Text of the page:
The Watertown Wolves play against the North Shore Knights in December 2017 at Watertown Municipal Arena. Watertown Daily Times photo

WATERTOWN — The Watertown Wolves announced Wednesday that the team will remain on a pause because of concerns about the coronavirus pandemic.

In addition, Wolves majority owner Andreas Johansson said it was “unlikely” the team would play any kind of season in the Federal Prospects Hockey League until next fall.

“While some teams are now shortly ready to begin play in the FPHL, we have decided to remain on pause,” Johansson said Wednesday. “As after last week, we are not sure that we trust other organizations to be compliant — and observe all COVID protocols, and our (No. 1) priority is the health and well-being of our players, coaches, officials, as well as the community as a whole.”

The team made the announcement that it was officially going on a pause via a statement on its Facebook page Wednesday afternoon.

“After careful consideration, we have decided to remain ‘on pause’ for the time being, as we wait to see further development and progress of the COVID-19 pandemic throughout the country,” the team said in the post. “After events that have recently transpired as we attempted to commence play, we are not confident that all member organizations are committed — and willing — to follow all COVID related safety protocols, as mandated by the league, as well as State officials, and we do not feel that we are in a position to safely resume play at this point.”

The announcement comes one week after the Wolves and the Elmira Enforcers were scheduled to begin the league’s regular season. But last Wednesday’s game between the two teams at Watertown Municipal Arena was called off following a pregame and off-ice incident between several players, which eventually led to Elmira forfeiting the game. Elmira and Watertown, the only two teams who were ready to play at the time, were to play a 16-game schedule over the month of February, but play was suspended by the league last week and the schedule between the two teams was removed from the league web site.

“We also realize we are up against it time-wise and if we don’t start to play soon, we will not have any ice available to us,” Johansson said of the Watertown arena.

“If we get to a position where other teams are playing, and we can see that protocols are being followed and there are no outbreaks, and if we still have time on our side to play, before the ice comes out in Watertown, we would consider playing,” Johansson added.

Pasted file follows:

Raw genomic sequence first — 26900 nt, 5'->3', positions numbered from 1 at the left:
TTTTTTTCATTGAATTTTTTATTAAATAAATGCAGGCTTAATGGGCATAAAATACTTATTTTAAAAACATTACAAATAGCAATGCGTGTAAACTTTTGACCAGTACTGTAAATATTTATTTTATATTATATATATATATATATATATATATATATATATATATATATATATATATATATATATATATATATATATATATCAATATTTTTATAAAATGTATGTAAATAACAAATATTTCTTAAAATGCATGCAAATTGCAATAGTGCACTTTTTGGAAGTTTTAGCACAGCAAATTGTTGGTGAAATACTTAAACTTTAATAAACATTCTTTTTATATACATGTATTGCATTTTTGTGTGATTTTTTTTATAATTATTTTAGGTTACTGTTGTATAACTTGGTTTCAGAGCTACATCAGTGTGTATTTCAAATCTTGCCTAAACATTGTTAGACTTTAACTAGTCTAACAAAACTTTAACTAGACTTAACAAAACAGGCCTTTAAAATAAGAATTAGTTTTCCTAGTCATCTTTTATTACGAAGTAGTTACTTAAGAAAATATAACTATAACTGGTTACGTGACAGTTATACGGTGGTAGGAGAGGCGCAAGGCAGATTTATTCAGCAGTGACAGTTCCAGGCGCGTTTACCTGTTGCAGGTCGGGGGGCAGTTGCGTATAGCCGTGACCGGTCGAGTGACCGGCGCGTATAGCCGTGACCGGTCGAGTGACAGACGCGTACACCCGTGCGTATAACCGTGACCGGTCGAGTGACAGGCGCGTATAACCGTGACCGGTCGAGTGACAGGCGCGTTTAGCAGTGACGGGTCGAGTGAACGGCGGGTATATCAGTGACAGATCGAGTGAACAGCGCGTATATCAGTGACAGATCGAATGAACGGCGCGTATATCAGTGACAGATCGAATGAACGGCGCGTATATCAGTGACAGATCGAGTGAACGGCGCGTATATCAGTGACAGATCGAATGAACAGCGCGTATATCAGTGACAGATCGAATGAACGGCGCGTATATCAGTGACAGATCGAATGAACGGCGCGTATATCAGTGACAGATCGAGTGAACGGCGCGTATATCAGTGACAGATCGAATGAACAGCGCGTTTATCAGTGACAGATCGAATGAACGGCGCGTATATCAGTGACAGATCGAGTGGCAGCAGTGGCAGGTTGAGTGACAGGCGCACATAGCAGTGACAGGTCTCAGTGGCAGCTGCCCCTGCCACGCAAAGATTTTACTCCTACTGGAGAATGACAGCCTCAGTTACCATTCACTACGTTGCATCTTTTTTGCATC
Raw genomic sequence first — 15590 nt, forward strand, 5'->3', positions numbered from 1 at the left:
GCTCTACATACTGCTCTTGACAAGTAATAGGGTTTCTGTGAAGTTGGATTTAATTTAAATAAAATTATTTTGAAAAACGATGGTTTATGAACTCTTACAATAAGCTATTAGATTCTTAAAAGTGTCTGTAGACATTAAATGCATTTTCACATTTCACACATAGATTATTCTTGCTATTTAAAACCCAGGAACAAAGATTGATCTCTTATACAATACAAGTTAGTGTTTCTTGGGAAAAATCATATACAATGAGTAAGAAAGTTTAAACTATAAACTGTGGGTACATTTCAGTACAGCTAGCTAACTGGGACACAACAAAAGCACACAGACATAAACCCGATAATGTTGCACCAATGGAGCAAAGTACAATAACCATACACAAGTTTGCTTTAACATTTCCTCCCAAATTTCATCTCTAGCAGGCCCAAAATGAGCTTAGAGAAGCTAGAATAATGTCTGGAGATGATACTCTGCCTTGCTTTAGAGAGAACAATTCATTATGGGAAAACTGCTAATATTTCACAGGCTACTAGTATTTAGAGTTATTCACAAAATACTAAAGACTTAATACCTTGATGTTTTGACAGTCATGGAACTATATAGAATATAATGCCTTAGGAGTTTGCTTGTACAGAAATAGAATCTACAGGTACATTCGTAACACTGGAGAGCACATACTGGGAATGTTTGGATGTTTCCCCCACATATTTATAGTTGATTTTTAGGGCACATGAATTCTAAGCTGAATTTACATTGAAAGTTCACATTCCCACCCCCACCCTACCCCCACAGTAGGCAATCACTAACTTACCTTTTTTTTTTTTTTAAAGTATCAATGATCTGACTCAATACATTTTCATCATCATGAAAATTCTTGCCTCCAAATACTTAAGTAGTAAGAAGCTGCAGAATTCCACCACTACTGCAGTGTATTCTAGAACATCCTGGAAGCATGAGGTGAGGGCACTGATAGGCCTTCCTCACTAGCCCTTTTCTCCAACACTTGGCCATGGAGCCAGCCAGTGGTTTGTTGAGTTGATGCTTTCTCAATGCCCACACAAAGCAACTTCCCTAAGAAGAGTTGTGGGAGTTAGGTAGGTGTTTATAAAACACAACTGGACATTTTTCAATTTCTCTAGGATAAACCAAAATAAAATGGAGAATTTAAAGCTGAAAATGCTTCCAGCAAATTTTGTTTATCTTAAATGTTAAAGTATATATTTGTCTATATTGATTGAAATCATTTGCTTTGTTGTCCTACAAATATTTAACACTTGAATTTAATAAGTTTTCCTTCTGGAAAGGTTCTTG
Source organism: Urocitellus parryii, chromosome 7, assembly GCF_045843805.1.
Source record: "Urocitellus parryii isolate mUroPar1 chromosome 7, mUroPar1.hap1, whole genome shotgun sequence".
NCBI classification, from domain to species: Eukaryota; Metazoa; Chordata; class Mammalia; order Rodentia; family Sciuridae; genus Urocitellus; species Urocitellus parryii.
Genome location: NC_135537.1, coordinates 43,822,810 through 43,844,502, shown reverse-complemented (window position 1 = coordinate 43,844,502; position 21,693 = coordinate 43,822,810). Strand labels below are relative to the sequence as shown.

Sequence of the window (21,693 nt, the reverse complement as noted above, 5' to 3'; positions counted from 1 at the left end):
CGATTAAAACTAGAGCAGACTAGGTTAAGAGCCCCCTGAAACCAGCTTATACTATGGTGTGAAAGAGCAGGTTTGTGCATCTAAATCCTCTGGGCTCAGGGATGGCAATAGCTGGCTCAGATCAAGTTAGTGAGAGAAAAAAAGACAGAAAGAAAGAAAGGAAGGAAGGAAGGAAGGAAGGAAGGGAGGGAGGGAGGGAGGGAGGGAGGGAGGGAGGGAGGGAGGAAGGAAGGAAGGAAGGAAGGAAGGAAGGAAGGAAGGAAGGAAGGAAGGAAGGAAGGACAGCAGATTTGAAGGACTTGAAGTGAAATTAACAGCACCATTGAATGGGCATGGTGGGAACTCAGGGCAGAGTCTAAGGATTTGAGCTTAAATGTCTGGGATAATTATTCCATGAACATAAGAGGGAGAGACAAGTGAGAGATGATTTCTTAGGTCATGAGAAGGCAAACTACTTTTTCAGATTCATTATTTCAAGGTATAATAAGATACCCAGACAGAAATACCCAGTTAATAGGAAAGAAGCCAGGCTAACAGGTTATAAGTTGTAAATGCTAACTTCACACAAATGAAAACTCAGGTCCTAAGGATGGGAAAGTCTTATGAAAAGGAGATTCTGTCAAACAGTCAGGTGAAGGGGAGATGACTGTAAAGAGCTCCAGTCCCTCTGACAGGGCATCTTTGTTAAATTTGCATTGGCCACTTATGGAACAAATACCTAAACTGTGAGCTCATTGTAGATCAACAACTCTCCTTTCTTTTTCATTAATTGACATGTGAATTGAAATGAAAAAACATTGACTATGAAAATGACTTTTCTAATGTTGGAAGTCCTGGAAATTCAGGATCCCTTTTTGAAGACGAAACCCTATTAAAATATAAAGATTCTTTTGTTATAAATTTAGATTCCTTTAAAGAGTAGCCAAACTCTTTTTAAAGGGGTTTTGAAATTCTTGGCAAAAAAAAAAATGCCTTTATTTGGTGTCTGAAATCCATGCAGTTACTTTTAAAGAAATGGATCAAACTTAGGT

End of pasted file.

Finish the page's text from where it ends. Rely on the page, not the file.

The team shed further background on this point in its Facebook post:

“We are also in a situation where time is working against us — most other teams are able to play well into the summer, while ice availability in Watertown does not go past the middle of April, which means we would likely be in a situation where we will be unable to complete our obligation to finish the full season. This was the primary reason behind our decision to commence play in early February, rather than try to wait for other organizations to be able to join.”

Johansson said late last week that some Wolves players had left town to return home.

He said he remains committed to keeping a team in Watertown, even if he must wait until next season.

“Under FPHL rules, all your favorite players that joined us to form what is likely the strongest team ever in Watertown, will still belong to Watertown for next season, regardless of what decisions we make as it relates to the rest of the season,” the Facebook post continued. “In order not to stop anyone from an opportunity to play the game they love, we are offering our players an opportunity to join other teams on loan, until we decide that it is safe to resume play again.”

The post continued: “We will continue to monitor the mandates surrounding fan attendance at games in Jefferson County. If we are able to allow fans, we will do all we can to bring competitive hockey at some point this season, as long as all safety protocols can be met.”

The team also had a message for its season-ticket holders and corporate sponsors: “Of course, all corporate partners — as well as season ticket holders — will be given full credit for any and all funds spent, and we look forward to welcoming you back to The Den as soon as it is safe to do so.”

Other teams in the league that continue to be on a pause and haven’t yet scheduled any preseason or regular-season games include Port Huron in Michigan, Danville in Illinois, Carolina in North Carolina and Columbus in Georgia.

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